As an army of 300 or so people in red T-shirts at Jack Poole Plaza moved their bodies in a slow and deliberate motion, almost like they were pushing and pulling through an imaginary force field, Wayne Yee stepped up to the podium to talk about tai chi as part of Saturday’s international awareness day for the Taoist Tai Chi Society.
If you knew nothing about the exercise other than seeing it listed in the seniors’ activities pages of your local community centre brochure, you might have been surprised to hear a testimonial from a fit-looking man who looked to be nowhere near retirement age. Not to mention from somebody who is also a recreational hockey player.
Yee said he received a concussion during a game, and that injury led to headaches and debilitating vertigo attacks.
“When you have that kind of impact to your brain, usually good things don’t happen,” he said. “It’s the kind of injury that really takes the energy out of you and it’s also very easy with that kind of brain injury to stay in bed, keep the blinds closed, and heavily medicate yourself to deal with the pain.”
Yee instead turned to tai chi, which he credits with helping him to the point of being virtually symptom-free.
A simple description of tai chi is that it’s a mind-body exercise of Chinese origin that dates back centuries. It is also described as an exercise that is meditation in motion, which has led to various, mostly-Western led studies about the healing effects of this specific meditation. Yee said he found tai chi an important part of his recovery because the stillness of movement calmed his brain.
Fung Loy Kok Taoist Tai Chi Pacific Region president and instructor Verity Rolfe explained further. “It has big effects on our minds as it calms, reduces stress and, as those things happen, the mind becomes clearer,” she said. “And physically, there’s a powerful effect, too, as it’s very strengthening even though it kind of looks lightweight. I think one of the most amazing things about tai chi is that it helps the body become more elastic.”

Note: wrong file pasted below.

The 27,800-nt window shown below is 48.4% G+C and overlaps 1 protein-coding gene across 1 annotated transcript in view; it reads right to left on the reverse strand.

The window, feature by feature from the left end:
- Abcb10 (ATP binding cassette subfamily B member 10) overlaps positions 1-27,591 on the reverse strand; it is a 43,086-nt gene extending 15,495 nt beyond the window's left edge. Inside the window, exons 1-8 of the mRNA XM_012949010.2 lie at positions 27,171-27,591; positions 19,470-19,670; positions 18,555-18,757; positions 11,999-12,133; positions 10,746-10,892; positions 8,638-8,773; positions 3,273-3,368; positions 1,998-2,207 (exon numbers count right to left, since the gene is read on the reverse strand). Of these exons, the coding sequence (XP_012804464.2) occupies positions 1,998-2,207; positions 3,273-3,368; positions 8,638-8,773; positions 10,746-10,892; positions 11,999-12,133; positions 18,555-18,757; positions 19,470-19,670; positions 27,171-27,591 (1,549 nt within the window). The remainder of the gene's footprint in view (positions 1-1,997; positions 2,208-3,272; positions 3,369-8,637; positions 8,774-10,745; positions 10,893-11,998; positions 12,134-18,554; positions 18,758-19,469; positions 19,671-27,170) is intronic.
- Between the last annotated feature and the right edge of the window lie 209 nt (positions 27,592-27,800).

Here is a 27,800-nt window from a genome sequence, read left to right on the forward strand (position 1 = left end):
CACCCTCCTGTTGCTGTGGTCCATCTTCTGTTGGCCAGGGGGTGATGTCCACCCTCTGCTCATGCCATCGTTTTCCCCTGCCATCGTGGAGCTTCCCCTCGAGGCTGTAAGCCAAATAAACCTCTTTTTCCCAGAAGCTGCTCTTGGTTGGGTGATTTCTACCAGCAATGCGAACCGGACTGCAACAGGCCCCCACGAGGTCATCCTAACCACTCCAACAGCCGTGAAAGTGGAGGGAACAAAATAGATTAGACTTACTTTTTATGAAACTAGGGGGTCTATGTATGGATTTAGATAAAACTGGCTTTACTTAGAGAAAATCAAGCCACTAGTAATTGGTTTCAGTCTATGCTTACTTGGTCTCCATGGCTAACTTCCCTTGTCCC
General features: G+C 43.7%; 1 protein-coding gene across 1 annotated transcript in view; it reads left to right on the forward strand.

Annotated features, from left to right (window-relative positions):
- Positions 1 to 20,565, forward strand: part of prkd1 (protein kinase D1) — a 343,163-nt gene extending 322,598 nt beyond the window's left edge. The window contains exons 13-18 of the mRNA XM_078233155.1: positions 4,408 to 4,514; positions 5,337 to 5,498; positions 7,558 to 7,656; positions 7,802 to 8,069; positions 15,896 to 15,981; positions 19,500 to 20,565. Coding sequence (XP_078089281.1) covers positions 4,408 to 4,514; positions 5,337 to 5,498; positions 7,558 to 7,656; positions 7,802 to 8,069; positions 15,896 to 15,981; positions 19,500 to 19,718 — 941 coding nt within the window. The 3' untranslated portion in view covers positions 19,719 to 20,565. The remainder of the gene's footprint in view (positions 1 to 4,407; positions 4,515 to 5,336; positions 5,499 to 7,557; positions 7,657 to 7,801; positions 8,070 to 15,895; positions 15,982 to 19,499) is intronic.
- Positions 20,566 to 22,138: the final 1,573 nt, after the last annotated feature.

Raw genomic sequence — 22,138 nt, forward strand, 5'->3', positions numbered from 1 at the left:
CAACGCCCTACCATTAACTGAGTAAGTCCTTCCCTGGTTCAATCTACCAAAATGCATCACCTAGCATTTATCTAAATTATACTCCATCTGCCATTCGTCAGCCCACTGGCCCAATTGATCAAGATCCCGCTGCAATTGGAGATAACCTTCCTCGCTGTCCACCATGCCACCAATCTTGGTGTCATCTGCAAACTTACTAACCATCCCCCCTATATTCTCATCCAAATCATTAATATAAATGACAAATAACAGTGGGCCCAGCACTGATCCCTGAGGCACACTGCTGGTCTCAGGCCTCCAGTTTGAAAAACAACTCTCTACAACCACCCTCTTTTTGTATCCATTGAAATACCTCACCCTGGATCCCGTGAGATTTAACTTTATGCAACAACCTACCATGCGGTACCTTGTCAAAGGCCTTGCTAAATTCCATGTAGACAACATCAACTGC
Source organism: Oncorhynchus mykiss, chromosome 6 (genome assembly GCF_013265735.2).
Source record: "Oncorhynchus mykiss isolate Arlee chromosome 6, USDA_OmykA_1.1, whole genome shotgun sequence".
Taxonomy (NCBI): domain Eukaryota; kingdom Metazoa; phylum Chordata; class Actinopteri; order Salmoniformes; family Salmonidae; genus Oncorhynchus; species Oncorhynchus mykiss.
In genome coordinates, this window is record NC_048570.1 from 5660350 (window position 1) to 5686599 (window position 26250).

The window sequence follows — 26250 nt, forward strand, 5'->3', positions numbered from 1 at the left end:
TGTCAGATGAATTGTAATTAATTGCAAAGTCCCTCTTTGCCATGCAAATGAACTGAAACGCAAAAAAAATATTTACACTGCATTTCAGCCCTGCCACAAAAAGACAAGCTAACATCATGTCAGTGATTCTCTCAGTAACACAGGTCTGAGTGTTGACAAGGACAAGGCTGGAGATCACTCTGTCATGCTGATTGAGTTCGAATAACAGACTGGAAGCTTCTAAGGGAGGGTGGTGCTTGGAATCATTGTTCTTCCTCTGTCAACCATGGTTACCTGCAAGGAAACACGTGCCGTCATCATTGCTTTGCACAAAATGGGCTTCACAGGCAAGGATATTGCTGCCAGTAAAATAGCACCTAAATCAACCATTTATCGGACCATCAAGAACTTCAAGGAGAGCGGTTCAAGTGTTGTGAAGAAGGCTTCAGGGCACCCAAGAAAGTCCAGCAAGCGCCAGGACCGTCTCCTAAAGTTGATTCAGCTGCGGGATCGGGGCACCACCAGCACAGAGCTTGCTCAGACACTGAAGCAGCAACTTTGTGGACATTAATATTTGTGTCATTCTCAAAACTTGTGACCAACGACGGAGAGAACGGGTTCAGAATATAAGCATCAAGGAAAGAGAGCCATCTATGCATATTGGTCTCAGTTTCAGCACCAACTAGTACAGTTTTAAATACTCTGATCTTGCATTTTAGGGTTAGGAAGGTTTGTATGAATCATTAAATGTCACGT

While the practice is gentle and is hugely beneficial for seniors, those with mobility issues, or those recovering from injury, Rolfe added young bodies and minds can also benefit.
Rod Edwards, a mathematician professor at the University of Victoria who showed up for the day along with others from across the province, said he started tai chi decades ago, when he was 21, as he found it offered good balance to his academic (read: sitdown) lifestyle.
“Even though I was 21, I wasn’t as healthy as I thought I was,” he said. “When you see tai chi, it’s graceful and beautiful to watch but it’s surprisingly thorough as an exercise. It takes every part of your body, your tendons, ligaments, joints and even internal organs, and stretches and works them. It keeps everything vibrant and alive.”
Rolfe was also in her 20s when she started as part of the first Taoist Tai Chi Society class in Vancouver November 1982, 12 years after Taoist monk Moy Lin Shin founded this style in Canada.
While both Rolfe and Edwards said they were also drawn to the spiritual aspect of the practice as Taoist is also a blend of Buddhist and Confucian traditions (after all both spent their impressionable youth during the era of Age of Aquarius), they see the spiritual side perhaps being a draw once again.
Rolfe said she sometimes sees some frustration with the commercialization of spirituality with the young people she knows. “I think there’s a lot of people looking for a different kind of depth, or something that hasn’t lost its depth. In tai chi, there’s an ancient lineage and for us, in our particular organization, we really trace that back. We’re not making it up.”